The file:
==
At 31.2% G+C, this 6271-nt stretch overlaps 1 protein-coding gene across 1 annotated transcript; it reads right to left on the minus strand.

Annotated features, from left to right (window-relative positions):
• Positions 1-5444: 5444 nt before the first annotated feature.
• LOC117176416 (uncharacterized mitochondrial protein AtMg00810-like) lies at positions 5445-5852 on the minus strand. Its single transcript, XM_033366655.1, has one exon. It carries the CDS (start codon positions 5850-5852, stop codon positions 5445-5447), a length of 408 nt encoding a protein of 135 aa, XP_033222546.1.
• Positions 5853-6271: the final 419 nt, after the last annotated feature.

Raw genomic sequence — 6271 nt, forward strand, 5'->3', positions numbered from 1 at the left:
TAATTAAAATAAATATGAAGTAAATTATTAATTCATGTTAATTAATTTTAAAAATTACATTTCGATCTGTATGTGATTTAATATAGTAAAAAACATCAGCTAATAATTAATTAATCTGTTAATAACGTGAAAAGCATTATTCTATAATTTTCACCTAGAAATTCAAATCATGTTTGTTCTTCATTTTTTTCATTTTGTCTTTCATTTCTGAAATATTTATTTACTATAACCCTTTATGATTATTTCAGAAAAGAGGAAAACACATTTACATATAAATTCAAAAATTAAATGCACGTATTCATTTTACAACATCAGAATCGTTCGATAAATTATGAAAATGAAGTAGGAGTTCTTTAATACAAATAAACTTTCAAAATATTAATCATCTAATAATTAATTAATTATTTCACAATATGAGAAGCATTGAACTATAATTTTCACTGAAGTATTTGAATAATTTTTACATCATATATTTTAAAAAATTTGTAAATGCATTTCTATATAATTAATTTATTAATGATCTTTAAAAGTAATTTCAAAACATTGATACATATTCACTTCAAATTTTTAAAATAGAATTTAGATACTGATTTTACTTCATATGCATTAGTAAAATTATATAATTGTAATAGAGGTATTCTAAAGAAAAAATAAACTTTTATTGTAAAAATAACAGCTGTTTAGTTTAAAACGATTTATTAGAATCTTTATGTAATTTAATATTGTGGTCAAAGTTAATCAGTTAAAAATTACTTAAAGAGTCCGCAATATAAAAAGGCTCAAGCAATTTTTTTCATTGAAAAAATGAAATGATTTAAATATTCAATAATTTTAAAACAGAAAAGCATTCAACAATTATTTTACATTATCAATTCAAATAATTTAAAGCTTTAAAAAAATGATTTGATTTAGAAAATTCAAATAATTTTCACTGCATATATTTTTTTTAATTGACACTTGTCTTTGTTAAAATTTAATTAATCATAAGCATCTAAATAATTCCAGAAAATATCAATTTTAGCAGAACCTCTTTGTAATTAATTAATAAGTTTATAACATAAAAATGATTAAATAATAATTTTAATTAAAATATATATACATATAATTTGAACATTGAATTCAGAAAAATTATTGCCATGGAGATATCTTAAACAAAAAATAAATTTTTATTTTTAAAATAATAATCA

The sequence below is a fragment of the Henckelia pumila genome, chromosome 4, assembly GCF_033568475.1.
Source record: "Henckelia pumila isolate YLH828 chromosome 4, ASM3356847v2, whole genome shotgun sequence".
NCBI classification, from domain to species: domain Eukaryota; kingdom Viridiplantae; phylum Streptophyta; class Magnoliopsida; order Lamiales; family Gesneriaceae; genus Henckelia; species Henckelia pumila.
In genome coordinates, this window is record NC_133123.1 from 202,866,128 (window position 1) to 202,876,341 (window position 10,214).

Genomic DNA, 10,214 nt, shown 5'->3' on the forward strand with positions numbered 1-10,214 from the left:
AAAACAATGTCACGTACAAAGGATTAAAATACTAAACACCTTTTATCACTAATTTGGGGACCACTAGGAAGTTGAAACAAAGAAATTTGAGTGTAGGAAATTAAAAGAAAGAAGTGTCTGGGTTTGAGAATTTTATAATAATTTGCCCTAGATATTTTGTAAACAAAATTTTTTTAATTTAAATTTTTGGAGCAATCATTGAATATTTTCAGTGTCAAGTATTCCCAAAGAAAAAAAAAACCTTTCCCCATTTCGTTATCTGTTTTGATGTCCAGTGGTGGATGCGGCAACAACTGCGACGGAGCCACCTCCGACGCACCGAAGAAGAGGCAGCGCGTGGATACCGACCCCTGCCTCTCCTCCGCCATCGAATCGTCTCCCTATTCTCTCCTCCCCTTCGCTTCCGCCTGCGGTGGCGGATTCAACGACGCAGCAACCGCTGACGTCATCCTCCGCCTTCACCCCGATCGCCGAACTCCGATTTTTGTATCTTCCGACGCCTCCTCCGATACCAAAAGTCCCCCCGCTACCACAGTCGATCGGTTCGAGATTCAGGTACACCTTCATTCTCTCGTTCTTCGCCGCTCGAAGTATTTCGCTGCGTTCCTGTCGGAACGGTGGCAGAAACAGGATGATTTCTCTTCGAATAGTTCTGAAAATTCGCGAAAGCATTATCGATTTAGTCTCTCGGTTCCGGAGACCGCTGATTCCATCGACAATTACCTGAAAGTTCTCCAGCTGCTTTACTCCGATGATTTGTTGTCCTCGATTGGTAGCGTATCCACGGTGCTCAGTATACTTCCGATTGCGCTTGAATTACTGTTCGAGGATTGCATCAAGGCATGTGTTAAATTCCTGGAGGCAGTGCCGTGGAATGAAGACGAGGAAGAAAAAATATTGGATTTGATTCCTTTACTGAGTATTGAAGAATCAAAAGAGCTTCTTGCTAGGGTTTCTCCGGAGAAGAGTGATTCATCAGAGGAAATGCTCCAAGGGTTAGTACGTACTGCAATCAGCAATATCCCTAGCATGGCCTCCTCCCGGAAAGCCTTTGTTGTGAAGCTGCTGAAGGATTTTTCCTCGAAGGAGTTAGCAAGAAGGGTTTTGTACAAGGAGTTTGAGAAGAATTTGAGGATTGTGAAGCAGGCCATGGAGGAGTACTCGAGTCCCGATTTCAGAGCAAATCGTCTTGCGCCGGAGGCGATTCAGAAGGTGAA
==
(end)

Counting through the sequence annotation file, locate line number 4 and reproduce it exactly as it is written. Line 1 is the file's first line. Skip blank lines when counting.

• LOC117176416 (uncharacterized mitochondrial protein AtMg00810-like) lies at positions 5445-5852 on the minus strand. Its single transcript, XM_033366655.1, has one exon. It carries the CDS (start codon positions 5850-5852, stop codon positions 5445-5447), a length of 408 nt encoding a protein of 135 aa, XP_033222546.1.